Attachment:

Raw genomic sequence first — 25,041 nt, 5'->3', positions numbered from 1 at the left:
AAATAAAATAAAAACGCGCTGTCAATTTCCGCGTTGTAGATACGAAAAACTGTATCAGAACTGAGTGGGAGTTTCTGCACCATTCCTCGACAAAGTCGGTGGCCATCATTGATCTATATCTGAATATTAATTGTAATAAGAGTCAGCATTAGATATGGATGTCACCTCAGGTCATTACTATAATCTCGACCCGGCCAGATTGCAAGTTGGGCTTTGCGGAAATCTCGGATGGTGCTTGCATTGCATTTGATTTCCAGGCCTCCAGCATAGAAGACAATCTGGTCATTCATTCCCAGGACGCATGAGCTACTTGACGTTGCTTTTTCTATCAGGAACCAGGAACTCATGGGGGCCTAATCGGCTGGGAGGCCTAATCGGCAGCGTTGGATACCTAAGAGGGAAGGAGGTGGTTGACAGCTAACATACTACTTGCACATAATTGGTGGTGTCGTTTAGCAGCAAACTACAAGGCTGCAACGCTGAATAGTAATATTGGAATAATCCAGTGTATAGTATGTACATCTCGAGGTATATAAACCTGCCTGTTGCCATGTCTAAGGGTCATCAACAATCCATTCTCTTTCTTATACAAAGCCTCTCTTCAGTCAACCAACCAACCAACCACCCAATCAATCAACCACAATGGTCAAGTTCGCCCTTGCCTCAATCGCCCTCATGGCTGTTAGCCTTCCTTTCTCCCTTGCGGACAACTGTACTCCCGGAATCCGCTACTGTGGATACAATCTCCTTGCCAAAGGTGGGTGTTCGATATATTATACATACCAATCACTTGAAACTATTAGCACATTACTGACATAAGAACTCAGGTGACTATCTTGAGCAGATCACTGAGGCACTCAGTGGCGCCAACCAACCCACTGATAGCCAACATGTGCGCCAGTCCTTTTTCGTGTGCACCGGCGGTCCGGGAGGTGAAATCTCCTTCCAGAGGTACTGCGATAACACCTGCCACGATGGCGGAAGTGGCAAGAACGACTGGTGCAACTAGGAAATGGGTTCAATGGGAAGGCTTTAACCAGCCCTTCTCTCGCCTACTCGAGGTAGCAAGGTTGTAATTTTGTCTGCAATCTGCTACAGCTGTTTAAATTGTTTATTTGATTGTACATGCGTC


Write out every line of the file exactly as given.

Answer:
Raw genomic sequence first — 25,041 nt, 5'->3', positions numbered from 1 at the left:
AAATAAAATAAAAACGCGCTGTCAATTTCCGCGTTGTAGATACGAAAAACTGTATCAGAACTGAGTGGGAGTTTCTGCACCATTCCTCGACAAAGTCGGTGGCCATCATTGATCTATATCTGAATATTAATTGTAATAAGAGTCAGCATTAGATATGGATGTCACCTCAGGTCATTACTATAATCTCGACCCGGCCAGATTGCAAGTTGGGCTTTGCGGAAATCTCGGATGGTGCTTGCATTGCATTTGATTTCCAGGCCTCCAGCATAGAAGACAATCTGGTCATTCATTCCCAGGACGCATGAGCTACTTGACGTTGCTTTTTCTATCAGGAACCAGGAACTCATGGGGGCCTAATCGGCTGGGAGGCCTAATCGGCAGCGTTGGATACCTAAGAGGGAAGGAGGTGGTTGACAGCTAACATACTACTTGCACATAATTGGTGGTGTCGTTTAGCAGCAAACTACAAGGCTGCAACGCTGAATAGTAATATTGGAATAATCCAGTGTATAGTATGTACATCTCGAGGTATATAAACCTGCCTGTTGCCATGTCTAAGGGTCATCAACAATCCATTCTCTTTCTTATACAAAGCCTCTCTTCAGTCAACCAACCAACCAACCACCCAATCAATCAACCACAATGGTCAAGTTCGCCCTTGCCTCAATCGCCCTCATGGCTGTTAGCCTTCCTTTCTCCCTTGCGGACAACTGTACTCCCGGAATCCGCTACTGTGGATACAATCTCCTTGCCAAAGGTGGGTGTTCGATATATTATACATACCAATCACTTGAAACTATTAGCACATTACTGACATAAGAACTCAGGTGACTATCTTGAGCAGATCACTGAGGCACTCAGTGGCGCCAACCAACCCACTGATAGCCAACATGTGCGCCAGTCCTTTTTCGTGTGCACCGGCGGTCCGGGAGGTGAAATCTCCTTCCAGAGGTACTGCGATAACACCTGCCACGATGGCGGAAGTGGCAAGAACGACTGGTGCAACTAGGAAATGGGTTCAATGGGAAGGCTTTAACCAGCCCTTCTCTCGCCTACTCGAGGTAGCAAGGTTGTAATTTTGTCTGCAATCTGCTACAGCTGTTTAAATTGTTTATTTGATTGTACATGCGTC